3. The It’s-All-About-Me Narrative — Writer Brian Doyle said that bad personal essays are about the writer. Good personal essays are about the rest of us. What does that mean? you ask. How can I write about you if I don’t even know you? You can’t write about me, but you can connect your life with mine, with that of any other human being. That’s why this is art. That’s why this is important. That’s why your writing matters to the world. Not because you necessarily are instructing others, but because you are giving them the gift of the “a-ha” moment. When a reader can see him- or herself in your essay, even if it’s the most foreign thing literally speaking, that’s the win. That’s why we write. That’s why we read. An unexpected example for me in Issue 11 was Cars: An Unrequited Love Story. I’ve never been a teenage boy. Never had feelings for an automobile. I laughed a lot during this essay, and have read it several times. I realized it’s not about cars. It’s not about Scott Peterson; I mean, it is, but it’s about more than that. It’s about young ideals, about hopes and dreams, about sacrificing and working to bring something into your life that you really want, and coping with the aftermath when it doesn’t quite roll out like you hoped it would. It’s about growing up, and we’ve all done that.
Keep those cards and letters — and essays — coming!

“Get to the point,” he answered immediately, when I asked what advice he can offer newer writers. “I usually have a speech I make to my students. “Cut to the chase. Tell a tale. All things are stories; romance, work, education, religion and stories are how we most commonly and easily eat information, eat the world; so the storyteller has enormous power and pop if the story is naked. The best tales are direct and unadorned.”– Brian Doyle

Ask the Editor is a new resource for our readers and writers in which we review and respond to popular questions about our journal, essay writing, submissions, and literary potpourri type stuff. Have a question you’d like to see answered here? Send it to edg dot longridgeeditors dot com. Chosen questions will be kept anonymous.

First up is a great question that ponders, just what is creative nonfiction writing, anyway?

Q:  I’m new to writing and submitting my work. The story I sent you is non-fiction in that it actually happened to me. I was the little girl. But I consider it fiction in that it is radically embellished.  Am I confused about genres?

A:  If you are confused about genres, you are not alone. Creative Nonfiction is a relatively new genre, at least in terms of a single definition. Within the literary community there is debate about its nature, about its highest and best form. Some people even refuse to acknowledge creative nonfiction as a legitimate genre, and hold that the subject matter of writing is either true (nonfiction) or not true (fiction).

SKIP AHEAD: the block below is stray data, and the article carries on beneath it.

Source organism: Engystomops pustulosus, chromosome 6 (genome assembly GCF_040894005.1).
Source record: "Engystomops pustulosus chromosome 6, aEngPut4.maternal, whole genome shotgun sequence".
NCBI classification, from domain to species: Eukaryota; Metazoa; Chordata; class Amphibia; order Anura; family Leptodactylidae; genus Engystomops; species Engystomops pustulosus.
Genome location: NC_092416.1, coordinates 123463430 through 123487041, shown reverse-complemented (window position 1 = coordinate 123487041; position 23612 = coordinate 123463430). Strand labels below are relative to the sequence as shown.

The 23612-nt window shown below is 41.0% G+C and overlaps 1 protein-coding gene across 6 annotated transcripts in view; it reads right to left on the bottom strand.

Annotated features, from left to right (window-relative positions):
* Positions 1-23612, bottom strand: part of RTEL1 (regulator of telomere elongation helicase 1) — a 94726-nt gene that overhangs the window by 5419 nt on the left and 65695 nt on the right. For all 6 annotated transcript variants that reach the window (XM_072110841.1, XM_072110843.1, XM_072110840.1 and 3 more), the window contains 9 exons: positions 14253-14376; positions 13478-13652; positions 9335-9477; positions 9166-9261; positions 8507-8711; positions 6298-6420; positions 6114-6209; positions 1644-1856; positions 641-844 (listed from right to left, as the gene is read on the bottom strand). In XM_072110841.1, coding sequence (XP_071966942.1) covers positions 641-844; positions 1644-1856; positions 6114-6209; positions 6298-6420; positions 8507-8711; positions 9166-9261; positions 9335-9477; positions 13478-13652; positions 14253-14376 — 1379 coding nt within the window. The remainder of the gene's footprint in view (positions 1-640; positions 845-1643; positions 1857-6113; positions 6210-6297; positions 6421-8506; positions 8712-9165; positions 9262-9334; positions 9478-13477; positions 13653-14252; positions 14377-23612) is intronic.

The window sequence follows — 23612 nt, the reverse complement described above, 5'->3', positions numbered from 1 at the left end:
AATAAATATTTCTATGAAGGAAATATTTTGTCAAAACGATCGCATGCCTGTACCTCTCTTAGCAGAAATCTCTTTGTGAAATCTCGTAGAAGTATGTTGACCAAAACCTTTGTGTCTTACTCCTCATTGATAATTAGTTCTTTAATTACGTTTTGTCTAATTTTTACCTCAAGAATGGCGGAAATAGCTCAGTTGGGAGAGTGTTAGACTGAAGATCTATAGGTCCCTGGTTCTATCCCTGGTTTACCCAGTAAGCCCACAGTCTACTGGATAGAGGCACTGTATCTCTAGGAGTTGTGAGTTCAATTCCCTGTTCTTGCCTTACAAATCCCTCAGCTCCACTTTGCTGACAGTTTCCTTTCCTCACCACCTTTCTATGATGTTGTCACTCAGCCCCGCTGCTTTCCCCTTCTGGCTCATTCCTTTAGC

Increasingly, though, there is awareness that our existence and experience are non-binary things. I won’t attempt to go into all of that here, but I subscribe to a couple of ideas about this complexity that guide Longridge Review.

1) We can never recall exactly what happened but still need to write about what we do remember to find the truth in that experience.

There is some science that says every time we recall something, we change it.

(Let yourself sit with that for a minute or two.)

2) The key is to not deliberately and strategically write something that is, as you say, “radically embellished,” and then try to pass it off as anything other than fiction.

It sounds like what you have is a piece of fiction that is inspired by personal experience. Some might say that personal experience is THE launch pad for fiction, at least to some degree. Even if the story is about a murder, say, or an alien invasion (things hopefully of limited personal experience), the writer has to have some experience with the core elements of the story in order to make it work. Maybe she worked at a newspaper and covered the crime beat. Maybe he loved the planetarium as a child and has a keen awareness of planets and systems in space.

I hope this is helpful. While creative nonfiction can cover forms like poetry, Longridge Review focuses on the essay form.

For more on the genre, we recommend this by Lee Gutkind: What is Creative Nonfiction?

The word “creative” has been criticized in this context because some people have maintained that being creative means that you pretend or exaggerate or make up facts and embellish details. This is completely incorrect. It is possible to be honest and straightforward and brilliant and creative at the same time.

“Creative” doesn’t mean inventing what didn’t happen, reporting and describing what wasn’t there. It doesn’t mean that the writer has a license to lie. The cardinal rule is clear—and cannot be violated. This is the pledge the writer makes to the reader—the maxim we live by, the anchor of creative nonfiction: “You can’t make this stuff up!”

 

The holidays are upon us, and we are thankful for all of the readers, writers, and artists who make Longridge Review possible!